Some young drivers are playing a dangerous game by racing their sat-navs, according to research published by the AA.

Eight per cent of drivers aged between 18 and 24 admit they try to reach their destination ahead of their sat-nav’s estimated time of arrival. Regardless of age, two per cent of the 19,308 AA members surveyed said they regularly race their sat-nav.

AA president Edmund King said that racing the sat-nav was “a dangerous and futile game”.

“The best pace to set for your journey is the one that gets you – and everyone else on the roads – there in one piece,” he commented.

“Technology is always changing the way we drive and the development of in-car systems like sat-navs mean drivers must learn how to use them safely.”

Newly implemented changes to the practical driving test will require learners to show they can follow a sat-nav responsibly.

The AA boss added that young drivers are generally keen to get the most from the technology available to them and believes these changes to the test will help ensure that happens without damaging driver safety and attention.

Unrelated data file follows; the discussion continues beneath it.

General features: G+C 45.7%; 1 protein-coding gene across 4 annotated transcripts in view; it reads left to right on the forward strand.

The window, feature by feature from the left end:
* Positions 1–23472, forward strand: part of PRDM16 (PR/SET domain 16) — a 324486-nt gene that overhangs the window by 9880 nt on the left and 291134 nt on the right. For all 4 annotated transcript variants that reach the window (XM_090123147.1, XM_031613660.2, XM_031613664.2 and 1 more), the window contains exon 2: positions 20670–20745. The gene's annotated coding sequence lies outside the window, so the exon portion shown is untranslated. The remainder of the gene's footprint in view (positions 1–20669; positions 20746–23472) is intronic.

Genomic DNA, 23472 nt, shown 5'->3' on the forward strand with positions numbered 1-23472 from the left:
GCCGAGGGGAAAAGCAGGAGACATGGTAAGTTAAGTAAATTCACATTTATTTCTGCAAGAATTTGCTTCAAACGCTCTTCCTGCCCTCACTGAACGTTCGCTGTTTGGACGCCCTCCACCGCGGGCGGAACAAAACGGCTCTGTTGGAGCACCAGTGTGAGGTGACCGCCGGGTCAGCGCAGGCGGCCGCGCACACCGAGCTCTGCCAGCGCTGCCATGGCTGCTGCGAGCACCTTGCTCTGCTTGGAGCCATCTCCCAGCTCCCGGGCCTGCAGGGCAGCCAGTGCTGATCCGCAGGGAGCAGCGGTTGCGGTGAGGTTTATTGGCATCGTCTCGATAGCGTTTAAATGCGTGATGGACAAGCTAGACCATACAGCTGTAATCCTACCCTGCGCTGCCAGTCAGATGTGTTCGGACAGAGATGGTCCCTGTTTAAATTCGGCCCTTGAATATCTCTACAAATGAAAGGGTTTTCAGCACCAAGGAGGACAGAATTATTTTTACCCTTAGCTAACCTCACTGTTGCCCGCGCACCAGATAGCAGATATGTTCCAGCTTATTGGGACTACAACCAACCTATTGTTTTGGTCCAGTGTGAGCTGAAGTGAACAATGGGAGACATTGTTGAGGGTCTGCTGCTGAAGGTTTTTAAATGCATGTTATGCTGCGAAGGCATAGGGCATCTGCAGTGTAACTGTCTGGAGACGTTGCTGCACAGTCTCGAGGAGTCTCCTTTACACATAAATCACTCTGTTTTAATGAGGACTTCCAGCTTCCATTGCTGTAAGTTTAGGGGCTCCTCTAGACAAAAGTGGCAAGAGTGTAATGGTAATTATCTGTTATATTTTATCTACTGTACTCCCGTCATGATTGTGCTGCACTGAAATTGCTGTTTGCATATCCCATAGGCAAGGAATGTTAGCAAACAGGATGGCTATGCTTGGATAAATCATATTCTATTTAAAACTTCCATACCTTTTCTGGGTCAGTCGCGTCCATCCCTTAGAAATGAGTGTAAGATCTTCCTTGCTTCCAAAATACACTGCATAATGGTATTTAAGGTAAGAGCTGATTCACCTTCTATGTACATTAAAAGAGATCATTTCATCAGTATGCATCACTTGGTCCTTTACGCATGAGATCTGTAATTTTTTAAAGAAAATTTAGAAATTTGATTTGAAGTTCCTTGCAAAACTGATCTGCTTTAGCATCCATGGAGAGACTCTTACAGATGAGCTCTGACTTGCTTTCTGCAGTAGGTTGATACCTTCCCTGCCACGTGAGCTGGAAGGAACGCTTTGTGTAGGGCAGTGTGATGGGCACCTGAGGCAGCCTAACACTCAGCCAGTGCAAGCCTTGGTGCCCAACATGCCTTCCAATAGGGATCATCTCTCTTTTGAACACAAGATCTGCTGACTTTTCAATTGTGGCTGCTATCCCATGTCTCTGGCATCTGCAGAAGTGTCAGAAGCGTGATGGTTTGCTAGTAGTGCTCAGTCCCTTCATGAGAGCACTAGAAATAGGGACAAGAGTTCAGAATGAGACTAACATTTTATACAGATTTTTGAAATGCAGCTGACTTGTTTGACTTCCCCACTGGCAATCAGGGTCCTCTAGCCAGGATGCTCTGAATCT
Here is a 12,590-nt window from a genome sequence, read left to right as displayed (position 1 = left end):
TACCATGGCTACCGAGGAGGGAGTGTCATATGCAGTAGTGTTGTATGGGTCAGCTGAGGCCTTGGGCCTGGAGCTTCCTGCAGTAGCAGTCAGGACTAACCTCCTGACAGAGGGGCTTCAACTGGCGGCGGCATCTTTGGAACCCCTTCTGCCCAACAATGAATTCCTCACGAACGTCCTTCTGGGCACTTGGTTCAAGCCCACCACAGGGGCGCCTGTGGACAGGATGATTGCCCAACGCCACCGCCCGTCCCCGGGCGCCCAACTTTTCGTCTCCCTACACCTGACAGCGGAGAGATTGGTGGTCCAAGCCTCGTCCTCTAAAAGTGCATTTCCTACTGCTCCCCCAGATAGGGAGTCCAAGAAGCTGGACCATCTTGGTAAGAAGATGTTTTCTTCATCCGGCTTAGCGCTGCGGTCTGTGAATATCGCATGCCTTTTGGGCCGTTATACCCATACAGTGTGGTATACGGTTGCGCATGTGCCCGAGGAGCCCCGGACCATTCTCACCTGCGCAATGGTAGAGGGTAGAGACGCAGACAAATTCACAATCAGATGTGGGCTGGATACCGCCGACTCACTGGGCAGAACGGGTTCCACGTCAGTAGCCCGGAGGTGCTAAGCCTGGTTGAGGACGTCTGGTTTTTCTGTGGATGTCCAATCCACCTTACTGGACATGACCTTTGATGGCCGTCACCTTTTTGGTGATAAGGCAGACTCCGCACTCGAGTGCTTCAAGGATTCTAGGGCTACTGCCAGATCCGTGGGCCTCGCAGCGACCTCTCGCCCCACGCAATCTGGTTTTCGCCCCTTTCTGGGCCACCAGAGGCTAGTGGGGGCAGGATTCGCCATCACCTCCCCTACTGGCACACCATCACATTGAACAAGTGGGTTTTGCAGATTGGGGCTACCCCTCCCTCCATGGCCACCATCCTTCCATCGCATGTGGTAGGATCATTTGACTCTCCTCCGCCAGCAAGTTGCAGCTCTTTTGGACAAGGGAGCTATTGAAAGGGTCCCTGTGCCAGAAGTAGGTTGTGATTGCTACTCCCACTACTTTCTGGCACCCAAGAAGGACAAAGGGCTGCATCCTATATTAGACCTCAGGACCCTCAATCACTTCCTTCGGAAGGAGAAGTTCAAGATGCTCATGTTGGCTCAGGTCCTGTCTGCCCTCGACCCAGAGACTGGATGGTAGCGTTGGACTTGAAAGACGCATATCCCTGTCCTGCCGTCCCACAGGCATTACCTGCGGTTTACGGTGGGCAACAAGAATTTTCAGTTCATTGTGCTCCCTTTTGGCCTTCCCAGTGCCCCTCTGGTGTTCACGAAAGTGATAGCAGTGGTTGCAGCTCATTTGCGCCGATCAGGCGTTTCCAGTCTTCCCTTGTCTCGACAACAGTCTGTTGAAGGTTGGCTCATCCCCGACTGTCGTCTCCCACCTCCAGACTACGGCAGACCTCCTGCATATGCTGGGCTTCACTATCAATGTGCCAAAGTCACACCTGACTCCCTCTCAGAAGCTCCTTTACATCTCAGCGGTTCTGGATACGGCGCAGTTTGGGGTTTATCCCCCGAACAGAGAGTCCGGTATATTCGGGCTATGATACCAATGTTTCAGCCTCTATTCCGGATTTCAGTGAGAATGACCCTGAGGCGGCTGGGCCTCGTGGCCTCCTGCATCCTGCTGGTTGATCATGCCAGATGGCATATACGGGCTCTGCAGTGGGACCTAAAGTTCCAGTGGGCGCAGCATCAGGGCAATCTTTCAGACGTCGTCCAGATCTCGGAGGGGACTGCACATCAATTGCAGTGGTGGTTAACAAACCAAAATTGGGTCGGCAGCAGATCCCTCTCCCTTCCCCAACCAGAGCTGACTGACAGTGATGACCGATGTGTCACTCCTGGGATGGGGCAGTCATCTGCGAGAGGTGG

Other revisions

New changes to the driving test mean that the independent driving part of the test has been extended to 20 minutes. Four in five candidates will be required to follow directions from a sat-nav, while reversing manoeuvres will change.

Learners will also be required to correctly answer a vehicle safety question whilst driving. Further changes are in the works too because 2018 will allow learner drivers on to motorways for the first time.

Ben Robb, brand manager at The Fuelcard People, comments: “The revised driving test better reflects real world driving conditions and will hopefully produce safer drivers.

“Introducing proper sat-nav usage and more typical parking manoeuvres should mean newly qualified drivers are much better prepared for a safe lifetime of motoring.”

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